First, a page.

There has also been a rather old-fashioned element to the Harry blackout story. One of the justifications for the ban is that it was necessary to protect the prince’s security in Afghanistan, and the security of the other soldiers serving alongside him (see The phoney war over Harry of Afghanistan, by Mick Hume). In the past, gentleman’s agreements between the royals and the media were justified under the banner of ‘national security’. There is a long history of self-censorship by the media in the name of ‘protecting security’ and showing ‘due reference’ to the House of Windsor.

In the first part of the twentieth century, press deference to the royals was a widely accepted fact of life. For example, Edward VIII’s affair with the American divorcee Mrs Wallace Simpson went unreported in Britain, even though reports of her divorce and fling with the King were published in the American press. Details of the affair only became public when the situation forced the 1936 Abdication Crisis. The British people were kept in the dark by the media about both the King’s affair and his impending abdication, and were permitted only to see happy images of a cosy royal family (5).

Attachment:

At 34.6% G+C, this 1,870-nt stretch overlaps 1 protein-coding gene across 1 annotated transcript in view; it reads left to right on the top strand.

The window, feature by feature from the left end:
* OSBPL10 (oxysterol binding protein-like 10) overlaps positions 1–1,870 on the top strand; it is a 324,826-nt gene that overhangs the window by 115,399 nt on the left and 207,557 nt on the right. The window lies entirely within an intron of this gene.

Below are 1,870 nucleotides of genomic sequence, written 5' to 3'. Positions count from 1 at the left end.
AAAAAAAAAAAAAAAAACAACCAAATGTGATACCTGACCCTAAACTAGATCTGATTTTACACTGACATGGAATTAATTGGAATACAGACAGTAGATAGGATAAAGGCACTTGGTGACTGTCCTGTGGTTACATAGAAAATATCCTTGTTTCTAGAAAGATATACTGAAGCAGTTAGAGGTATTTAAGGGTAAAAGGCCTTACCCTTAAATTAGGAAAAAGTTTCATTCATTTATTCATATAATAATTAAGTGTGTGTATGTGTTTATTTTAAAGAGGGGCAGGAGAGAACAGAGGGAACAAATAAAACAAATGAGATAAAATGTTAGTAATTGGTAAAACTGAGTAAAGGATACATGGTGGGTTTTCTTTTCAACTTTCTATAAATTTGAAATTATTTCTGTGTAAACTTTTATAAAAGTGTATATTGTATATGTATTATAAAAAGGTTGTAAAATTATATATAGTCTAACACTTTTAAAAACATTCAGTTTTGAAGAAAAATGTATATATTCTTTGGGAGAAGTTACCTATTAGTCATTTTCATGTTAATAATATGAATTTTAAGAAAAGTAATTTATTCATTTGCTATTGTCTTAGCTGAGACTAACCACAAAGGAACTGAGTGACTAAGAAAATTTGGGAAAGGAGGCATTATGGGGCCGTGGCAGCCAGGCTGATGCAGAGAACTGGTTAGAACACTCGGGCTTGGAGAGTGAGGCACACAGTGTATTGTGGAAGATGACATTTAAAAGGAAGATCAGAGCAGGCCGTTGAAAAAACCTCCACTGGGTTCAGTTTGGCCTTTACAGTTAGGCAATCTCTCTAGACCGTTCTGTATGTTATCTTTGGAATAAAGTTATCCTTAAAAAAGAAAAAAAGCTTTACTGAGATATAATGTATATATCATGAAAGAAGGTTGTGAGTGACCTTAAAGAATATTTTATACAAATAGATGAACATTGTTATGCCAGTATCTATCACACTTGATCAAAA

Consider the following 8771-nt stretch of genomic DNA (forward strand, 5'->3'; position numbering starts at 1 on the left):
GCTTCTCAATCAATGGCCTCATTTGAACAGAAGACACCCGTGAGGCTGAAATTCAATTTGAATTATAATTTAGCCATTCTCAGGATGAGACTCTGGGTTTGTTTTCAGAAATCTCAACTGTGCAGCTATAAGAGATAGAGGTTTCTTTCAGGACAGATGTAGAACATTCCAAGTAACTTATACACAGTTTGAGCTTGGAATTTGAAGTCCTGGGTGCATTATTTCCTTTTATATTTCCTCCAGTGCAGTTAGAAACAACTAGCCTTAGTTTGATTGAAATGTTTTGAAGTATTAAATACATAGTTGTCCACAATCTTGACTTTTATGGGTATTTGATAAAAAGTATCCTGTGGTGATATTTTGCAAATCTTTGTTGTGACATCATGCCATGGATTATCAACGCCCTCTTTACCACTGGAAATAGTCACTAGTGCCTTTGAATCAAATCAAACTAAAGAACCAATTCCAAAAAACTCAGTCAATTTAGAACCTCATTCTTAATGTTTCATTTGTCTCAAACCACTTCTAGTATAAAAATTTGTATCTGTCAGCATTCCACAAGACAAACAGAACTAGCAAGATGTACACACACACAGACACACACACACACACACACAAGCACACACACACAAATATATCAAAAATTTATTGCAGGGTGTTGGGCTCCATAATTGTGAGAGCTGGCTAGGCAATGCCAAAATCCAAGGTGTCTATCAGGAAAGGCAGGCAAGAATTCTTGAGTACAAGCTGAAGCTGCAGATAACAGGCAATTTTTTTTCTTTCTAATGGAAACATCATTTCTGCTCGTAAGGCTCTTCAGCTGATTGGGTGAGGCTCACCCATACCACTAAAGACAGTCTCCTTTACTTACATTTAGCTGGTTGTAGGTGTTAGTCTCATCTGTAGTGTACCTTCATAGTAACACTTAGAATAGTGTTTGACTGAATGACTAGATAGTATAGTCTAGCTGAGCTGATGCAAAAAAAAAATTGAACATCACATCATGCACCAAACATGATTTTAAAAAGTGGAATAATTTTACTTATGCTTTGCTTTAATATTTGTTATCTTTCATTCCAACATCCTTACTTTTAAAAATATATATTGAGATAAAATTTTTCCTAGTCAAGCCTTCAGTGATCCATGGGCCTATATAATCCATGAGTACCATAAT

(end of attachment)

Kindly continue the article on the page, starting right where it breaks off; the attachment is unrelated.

A photographer called Ray Bellisario tried to challenge the culture of deference in the 1960s. When I interviewed Bellisario in 1998 for LM magazine (6), he described his experiences as a young photographer covering the fashionable Princess Elizabeth and Princess Margaret. They ‘loved being photographed in their evening gowns and tiaras’, he said, but when he dared to photograph Margaret in a swimsuit in 1964 he was roundly denounced. The photographer Lord Snowdon, who was married to Princess Margaret, later described Bellisario as a ‘wicked man’ who was ‘out to terrorise’. Palace officials sought physically to exclude him from official royal press circles, and the Queen’s press secretary accused him of ‘lying and abusing palace hospitality’.

This photo by Ray Bellisario
shows the Queen meeting with
the Duke of Windsor, despite
palace denials that she had done
so. First published in Britain in
LM magazine in September 1998.